All Eyes on the Capitol as Midterms Approach


All Eyes on the Capitol as Midterms Approach

Ed Mills, Washington Policy Analyst, Equity Research, surveys the current political landscape and the upcoming midterm election.

October 2, 2018

To read the full article, see the full Investment Strategy Quarterly publication linked below.

We are in the final stretch of the midterm elections that we view as a proxy in the fight between President Trump’s agenda and the electability of Congressional Democrats. Multiple themes will be given considerable attention in the coming months. In terms of the potential electoral outcomes, we will be paying particular attention to the political environment vs. the electoral map.

The political winds are at the Democrats’ backs, but the distribution of Senate races, the partisan tilt of many House districts, and positive economic indicators could limit Republican losses. That said, we view Democrats as favored to win a majority of seats in the House of Representatives and Republicans favored to maintain control of the Senate. By historical standards, an average midterm election would produce a Democratic majority in the House.

Democrats need to net two seats for a Senate majority after November’s election. In our analysis of these races, we see 11 competitive races in seats currently held by Democrats and only four in seats held by Republicans. Wave elections (an election in which a party makes major gains) can swing these competitive seats in one direction, but Democrats face an uphill battle to retake the Senate.

House and Senate by the Numbers

Members of the House of Representatives serve a two-year term, and all 435 members are up for re-election in November. Republicans currently enjoy a 44-seat majority with 237 seats compared to 193 seats for Democrats. Five seats are currently vacant. The party with at least 218 seats has a majority in the House.

Senators serve six-year terms and one-third of the Senate is on the ballot every two years. This year, that number is elevated to 35 of the 100 senators due to an early retirement and resignation of two senators. Republicans hold 51 Senate seats, while Democrats hold 47 (along with Bernie Sanders and Angus King, two independents who caucus with the Democrats). Given that Vice President Pence serves as a tiebreaking vote, Democrats would need to net two seats for a majority following November’s election.

Although gaining two Senate seats appears to be an easily achievable target in the current political environment that suggests a Democratic tailwind, Democrats are defending 26 Senate seats compared to nine for Republicans. Ten Democrats are running in states won by President Trump, including ruby red states like North Dakota, West Virginia, Montana, and Indiana. Republicans are only defending one seat in a state won by Hillary Clinton (Nevada). Structurally, Republicans have the advantage to maintain the majority in the Senate.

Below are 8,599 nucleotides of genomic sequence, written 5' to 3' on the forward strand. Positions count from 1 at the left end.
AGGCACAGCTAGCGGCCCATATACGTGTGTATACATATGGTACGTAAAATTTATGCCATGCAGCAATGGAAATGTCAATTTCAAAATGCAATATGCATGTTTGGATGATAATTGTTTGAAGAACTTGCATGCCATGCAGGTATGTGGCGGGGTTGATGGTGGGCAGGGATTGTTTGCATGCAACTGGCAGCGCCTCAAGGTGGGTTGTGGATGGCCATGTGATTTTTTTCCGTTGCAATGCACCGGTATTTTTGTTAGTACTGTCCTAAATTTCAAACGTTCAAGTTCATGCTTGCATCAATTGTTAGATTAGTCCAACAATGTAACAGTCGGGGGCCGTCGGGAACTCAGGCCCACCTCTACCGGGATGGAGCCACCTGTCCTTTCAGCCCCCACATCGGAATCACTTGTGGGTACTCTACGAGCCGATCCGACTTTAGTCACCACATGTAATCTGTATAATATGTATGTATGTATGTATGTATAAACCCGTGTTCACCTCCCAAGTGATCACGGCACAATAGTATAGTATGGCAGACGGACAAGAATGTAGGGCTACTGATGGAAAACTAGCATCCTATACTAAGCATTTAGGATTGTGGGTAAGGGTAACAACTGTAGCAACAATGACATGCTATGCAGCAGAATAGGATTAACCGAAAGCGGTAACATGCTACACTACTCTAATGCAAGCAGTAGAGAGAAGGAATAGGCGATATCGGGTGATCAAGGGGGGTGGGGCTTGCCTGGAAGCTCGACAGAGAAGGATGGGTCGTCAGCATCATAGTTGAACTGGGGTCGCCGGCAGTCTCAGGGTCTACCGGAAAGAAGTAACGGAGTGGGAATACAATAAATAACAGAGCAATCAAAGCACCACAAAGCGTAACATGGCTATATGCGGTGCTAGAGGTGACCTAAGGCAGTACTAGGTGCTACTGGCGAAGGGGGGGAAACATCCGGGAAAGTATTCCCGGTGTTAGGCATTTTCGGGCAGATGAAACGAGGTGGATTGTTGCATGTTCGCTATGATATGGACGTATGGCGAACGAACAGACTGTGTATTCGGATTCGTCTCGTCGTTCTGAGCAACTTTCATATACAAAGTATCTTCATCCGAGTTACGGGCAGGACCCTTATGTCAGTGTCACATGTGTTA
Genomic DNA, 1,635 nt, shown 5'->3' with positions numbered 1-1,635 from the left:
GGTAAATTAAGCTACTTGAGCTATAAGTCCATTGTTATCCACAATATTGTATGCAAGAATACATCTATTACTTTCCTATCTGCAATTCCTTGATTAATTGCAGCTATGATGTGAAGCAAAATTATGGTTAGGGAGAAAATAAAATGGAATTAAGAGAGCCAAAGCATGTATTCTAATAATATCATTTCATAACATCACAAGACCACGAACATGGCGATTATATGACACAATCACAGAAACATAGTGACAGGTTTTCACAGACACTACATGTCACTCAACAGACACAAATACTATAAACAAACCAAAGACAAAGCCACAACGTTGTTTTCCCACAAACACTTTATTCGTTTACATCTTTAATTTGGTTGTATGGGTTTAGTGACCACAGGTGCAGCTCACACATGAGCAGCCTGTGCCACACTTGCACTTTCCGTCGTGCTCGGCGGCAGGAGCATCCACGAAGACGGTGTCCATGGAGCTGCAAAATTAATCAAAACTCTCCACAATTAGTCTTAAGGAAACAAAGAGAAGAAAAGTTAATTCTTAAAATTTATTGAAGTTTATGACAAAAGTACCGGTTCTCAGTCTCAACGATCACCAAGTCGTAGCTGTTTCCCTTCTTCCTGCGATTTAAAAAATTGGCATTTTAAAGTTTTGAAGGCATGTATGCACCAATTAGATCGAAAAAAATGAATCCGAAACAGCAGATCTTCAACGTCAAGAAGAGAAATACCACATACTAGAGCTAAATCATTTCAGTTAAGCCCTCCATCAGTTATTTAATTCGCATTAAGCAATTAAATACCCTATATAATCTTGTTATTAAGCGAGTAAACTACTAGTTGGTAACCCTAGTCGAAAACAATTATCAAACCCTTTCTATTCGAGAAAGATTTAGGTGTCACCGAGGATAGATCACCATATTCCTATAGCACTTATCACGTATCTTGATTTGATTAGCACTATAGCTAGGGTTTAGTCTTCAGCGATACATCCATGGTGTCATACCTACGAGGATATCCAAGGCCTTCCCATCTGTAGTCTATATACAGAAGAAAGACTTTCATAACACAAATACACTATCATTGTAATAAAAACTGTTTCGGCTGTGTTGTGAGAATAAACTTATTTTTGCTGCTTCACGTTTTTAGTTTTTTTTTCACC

The midterm elections are historically challenging for the incumbent party. Since 1938, the party holding the White House has lost seats in Congress in all but two midterm election cycles. The average loss for the incumbent party is 26 House seats.

Projection and Outlook

Based on the current trajectory and historical comparisons, our base case for the 2018 midterms is Republicans retaining a Senate majority with the House switching to Democratic majority control. A Republican Senate and a Democratic House could potentially create a Goldilocks scenario for the market: not too hot, not too cold. We strongly believe that the strength of the market since President Trump’s election has been tied to his deregulatory agenda.

The Senate alone confirms Presidential nominees, which require a simple majority vote. A Republican Senate equals a continuation of the Trump deregulatory agenda. In the House, we would be looking for potential breakthroughs on immigration, infrastructure, and a potential fix to the State and Local Tax deductions as possible agenda items. Divided government is likely to produce spending bills that keep domestic and defense spending at or near current levels, continuing a legislative agenda that supports fiscal stimulus. Should the Democrats retake enough seats, a key concern for the market would be increased oversight by the House.

Caveats to consider to the current forecast are candidate recruiting, the strength of individual candidates, new district maps, and the strength of the economy, which could serve to limit potential Republican losses this fall.

Read the full October 2018 Investment Strategy Quarterly
Read the full October 2018 Investment Strategy Quarterly

All expressions of opinion reflect the judgment of Raymond James & Associates, Inc., and are subject to change. There is no assurance any of the trends mentioned will continue or that any of the forecasts mentioned will occur. Economic and market conditions are subject to change.

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